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We have a Zyxel Wifi with an NXC2500 and two WAC6503D-S access points in our office. Around 30 devices are connected. We have both a 2,4GHz and a 5GHz radio active, both on channels without known interference.

We often experience bad Wifi performance, which means less than 1MBit/s for some minutes, while the shown link speed is > 800MBit/s. Stations connected by cable don't have any problems.

It is a sporadic problem, therefore hard to debug. We already checked the signal strength of the stations, which is fine. We tried diffent channels without any impovement.

To trace the problem, I setup two other access points (both Netgear, different models) on free channels and connected them directly to our modem. Interestingly, also there the performance is not satisfying. On the 2,4GHz band (CH1), the throughput is only around 2MBit/s. On 5GHz it's 80MBit/s (which is fine) most of the time, but sometimes drops to 30MBit/s too, even if there shouldn't be any other device sending on this channel and the access point is located only 1m away.

I would be interested to know how I can get further here. Are there any devices which can detect interferences? Or programs which show if there are problems with the connection (like dropped packets etc)? Any other ideas?

Thanks for any help, I'm slowly out of ideas.

  • Did any answer help you? If so, you should accept the answer so that the question doesn't keep popping up forever, looking for an answer. Alternatively, you can provide and accept your own answer. – Ron Maupin Dec 15 '19 at 4:36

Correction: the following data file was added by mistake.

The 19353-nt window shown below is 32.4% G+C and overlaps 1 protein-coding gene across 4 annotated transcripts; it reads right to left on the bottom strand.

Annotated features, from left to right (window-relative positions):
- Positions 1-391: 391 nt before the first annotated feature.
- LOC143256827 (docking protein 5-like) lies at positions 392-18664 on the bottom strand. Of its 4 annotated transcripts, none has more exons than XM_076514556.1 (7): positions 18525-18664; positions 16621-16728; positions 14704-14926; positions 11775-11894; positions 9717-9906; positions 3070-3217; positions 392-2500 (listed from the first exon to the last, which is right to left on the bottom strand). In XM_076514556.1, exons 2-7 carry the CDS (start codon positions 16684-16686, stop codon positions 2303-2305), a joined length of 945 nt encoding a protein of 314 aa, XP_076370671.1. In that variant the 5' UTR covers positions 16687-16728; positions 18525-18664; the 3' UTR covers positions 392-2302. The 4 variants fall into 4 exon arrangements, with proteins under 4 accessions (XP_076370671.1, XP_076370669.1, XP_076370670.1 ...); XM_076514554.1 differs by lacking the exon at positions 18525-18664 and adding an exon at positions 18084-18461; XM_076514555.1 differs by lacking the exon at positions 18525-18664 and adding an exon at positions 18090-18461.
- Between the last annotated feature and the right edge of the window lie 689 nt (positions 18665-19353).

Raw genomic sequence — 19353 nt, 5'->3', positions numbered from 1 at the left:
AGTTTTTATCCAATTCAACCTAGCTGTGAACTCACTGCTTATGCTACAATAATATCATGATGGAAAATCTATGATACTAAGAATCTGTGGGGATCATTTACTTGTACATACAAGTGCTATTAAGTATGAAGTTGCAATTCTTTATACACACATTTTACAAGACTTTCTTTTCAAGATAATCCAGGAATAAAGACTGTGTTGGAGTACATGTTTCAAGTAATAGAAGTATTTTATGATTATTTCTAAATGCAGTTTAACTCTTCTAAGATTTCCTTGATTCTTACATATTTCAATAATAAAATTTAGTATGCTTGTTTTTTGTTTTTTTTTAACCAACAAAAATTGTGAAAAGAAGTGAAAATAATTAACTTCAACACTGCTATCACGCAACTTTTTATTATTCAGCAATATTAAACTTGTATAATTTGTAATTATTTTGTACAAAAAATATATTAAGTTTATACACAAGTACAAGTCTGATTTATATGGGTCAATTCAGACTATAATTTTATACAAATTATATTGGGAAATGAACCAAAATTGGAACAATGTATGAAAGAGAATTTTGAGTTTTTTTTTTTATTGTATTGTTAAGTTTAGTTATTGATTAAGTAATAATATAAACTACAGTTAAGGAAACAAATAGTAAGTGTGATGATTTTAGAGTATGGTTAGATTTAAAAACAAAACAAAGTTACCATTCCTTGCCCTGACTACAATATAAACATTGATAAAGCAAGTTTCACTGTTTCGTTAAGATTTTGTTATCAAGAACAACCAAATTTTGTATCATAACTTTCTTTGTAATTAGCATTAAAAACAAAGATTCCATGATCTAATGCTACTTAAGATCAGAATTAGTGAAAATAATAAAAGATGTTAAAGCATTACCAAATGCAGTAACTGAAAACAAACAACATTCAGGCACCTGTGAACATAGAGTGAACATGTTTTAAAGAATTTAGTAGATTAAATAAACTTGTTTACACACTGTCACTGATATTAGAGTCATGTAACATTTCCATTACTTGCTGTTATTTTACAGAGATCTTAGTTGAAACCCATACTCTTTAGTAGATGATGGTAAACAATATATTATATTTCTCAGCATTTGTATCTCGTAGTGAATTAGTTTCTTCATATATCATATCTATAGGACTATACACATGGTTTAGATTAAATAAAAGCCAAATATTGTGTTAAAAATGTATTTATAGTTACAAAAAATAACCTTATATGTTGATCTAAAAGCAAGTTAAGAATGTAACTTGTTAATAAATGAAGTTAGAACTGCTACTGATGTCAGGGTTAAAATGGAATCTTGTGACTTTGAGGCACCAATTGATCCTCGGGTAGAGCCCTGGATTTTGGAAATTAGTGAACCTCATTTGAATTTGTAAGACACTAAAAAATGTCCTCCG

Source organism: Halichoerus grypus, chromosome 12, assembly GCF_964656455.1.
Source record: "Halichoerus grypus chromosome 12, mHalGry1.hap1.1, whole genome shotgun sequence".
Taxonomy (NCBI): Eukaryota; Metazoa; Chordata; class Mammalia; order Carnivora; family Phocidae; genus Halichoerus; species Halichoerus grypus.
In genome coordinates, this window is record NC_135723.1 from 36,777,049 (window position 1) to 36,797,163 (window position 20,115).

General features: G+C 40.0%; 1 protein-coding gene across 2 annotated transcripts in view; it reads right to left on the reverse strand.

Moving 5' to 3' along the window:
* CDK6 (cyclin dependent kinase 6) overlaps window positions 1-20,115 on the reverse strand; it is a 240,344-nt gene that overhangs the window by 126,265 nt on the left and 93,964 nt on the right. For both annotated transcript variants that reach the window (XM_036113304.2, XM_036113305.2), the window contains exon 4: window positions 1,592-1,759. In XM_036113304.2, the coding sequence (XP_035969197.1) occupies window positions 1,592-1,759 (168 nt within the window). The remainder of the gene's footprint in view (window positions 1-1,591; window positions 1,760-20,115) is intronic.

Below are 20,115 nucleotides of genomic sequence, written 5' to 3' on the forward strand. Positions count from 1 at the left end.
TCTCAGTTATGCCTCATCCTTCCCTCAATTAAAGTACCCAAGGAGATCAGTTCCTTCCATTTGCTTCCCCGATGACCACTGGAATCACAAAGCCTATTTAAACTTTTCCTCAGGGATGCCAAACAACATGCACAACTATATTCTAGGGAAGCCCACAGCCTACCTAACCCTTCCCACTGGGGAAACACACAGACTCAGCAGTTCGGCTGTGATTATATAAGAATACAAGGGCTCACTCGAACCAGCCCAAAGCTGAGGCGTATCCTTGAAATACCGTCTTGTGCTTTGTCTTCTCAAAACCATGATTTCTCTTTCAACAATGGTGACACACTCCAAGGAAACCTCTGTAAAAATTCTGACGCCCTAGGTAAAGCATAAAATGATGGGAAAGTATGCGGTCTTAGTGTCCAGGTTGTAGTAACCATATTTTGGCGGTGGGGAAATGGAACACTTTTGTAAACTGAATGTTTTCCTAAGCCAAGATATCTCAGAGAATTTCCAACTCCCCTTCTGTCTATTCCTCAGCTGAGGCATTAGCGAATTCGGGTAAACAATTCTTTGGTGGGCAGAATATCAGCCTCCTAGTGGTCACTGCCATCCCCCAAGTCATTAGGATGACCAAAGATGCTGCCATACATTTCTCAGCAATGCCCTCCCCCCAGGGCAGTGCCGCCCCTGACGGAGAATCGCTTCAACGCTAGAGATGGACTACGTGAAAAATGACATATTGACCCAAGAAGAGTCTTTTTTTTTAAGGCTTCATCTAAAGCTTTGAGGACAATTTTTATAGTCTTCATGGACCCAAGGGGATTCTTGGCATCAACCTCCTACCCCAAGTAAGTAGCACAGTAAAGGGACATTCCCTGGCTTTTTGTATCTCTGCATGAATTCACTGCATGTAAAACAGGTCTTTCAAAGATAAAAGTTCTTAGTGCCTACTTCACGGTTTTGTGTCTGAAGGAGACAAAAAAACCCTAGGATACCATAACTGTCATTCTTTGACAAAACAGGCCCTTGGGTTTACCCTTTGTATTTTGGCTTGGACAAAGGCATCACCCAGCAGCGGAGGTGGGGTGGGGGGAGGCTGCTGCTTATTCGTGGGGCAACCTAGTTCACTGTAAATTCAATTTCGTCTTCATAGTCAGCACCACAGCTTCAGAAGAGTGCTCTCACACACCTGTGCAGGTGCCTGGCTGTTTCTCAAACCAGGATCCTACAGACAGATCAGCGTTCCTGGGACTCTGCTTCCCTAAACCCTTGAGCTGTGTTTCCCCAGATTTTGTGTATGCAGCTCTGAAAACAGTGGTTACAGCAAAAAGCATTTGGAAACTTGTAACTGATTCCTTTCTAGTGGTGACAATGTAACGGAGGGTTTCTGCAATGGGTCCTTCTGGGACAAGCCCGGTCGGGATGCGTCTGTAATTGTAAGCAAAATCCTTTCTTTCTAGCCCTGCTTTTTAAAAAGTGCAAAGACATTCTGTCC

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I would definitely recommend doing a site survey. There are many resources to do signal strength and interference surveys, but they won't reveal any non-wifi sources of interference that may be around. To see non-wifi sources of interference, you'll need a spectrum analyzer, which can be pretty pricey. I think MetaGeek's Chanalyzer is the most cost effective option from a reputable source, but I have never used it myself.

There are free phone apps that allow you to see what other networks are around, and what their signal strength is. This is a very basic option which doesn't really provide a whole lot of insight, but is better than nothing, and can tell you what channels are already in use by neighboring offices.

General configuration recommendations:

  • Limit SSIDs to 3 or fewer: More SSIDs mean more broadcast beacons, which take away airtime for client use. Depending on how heavily you use your wifi, you can get away with more than 3 without any issues, but I generally recommend 3 or fewer if you can help it.
  • Utilize Band Steering: This encourages clients to use the 5GHz band instead of the over-crowded and slower 2.4GHz band. Keep in mind though, this only encourages it, it does not force it. So if a client is stubborn and wants to use 2.4GHz, or is only capable of 2.4GHz, then it will still use 2.4GHz.